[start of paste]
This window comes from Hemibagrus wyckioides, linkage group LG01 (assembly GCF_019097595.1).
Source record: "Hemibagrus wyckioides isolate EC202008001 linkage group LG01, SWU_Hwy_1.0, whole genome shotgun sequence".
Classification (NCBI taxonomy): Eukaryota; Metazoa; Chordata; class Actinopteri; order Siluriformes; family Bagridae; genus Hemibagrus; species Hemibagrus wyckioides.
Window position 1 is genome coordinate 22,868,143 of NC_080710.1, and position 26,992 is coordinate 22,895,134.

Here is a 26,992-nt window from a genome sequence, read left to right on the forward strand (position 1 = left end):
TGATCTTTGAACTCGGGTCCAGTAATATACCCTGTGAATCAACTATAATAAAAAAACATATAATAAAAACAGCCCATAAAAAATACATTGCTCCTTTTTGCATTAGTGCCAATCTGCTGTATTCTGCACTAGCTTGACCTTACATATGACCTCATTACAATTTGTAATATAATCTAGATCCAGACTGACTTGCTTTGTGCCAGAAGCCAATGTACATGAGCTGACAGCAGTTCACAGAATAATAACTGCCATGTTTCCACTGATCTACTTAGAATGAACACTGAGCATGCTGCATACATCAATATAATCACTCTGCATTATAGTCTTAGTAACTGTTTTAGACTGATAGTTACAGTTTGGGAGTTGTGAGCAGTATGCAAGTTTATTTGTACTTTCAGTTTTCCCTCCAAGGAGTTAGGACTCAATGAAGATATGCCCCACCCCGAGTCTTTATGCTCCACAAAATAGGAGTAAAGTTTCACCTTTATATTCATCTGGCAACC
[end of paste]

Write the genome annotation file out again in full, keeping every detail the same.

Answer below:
This window comes from Hemibagrus wyckioides, linkage group LG01 (assembly GCF_019097595.1).
Source record: "Hemibagrus wyckioides isolate EC202008001 linkage group LG01, SWU_Hwy_1.0, whole genome shotgun sequence".
Classification (NCBI taxonomy): Eukaryota; Metazoa; Chordata; class Actinopteri; order Siluriformes; family Bagridae; genus Hemibagrus; species Hemibagrus wyckioides.
Window position 1 is genome coordinate 22,868,143 of NC_080710.1, and position 26,992 is coordinate 22,895,134.

Here is a 26,992-nt window from a genome sequence, read left to right on the forward strand (position 1 = left end):
TGATCTTTGAACTCGGGTCCAGTAATATACCCTGTGAATCAACTATAATAAAAAAACATATAATAAAAACAGCCCATAAAAAATACATTGCTCCTTTTTGCATTAGTGCCAATCTGCTGTATTCTGCACTAGCTTGACCTTACATATGACCTCATTACAATTTGTAATATAATCTAGATCCAGACTGACTTGCTTTGTGCCAGAAGCCAATGTACATGAGCTGACAGCAGTTCACAGAATAATAACTGCCATGTTTCCACTGATCTACTTAGAATGAACACTGAGCATGCTGCATACATCAATATAATCACTCTGCATTATAGTCTTAGTAACTGTTTTAGACTGATAGTTACAGTTTGGGAGTTGTGAGCAGTATGCAAGTTTATTTGTACTTTCAGTTTTCCCTCCAAGGAGTTAGGACTCAATGAAGATATGCCCCACCCCGAGTCTTTATGCTCCACAAAATAGGAGTAAAGTTTCACCTTTATATTCATCTGGCAACC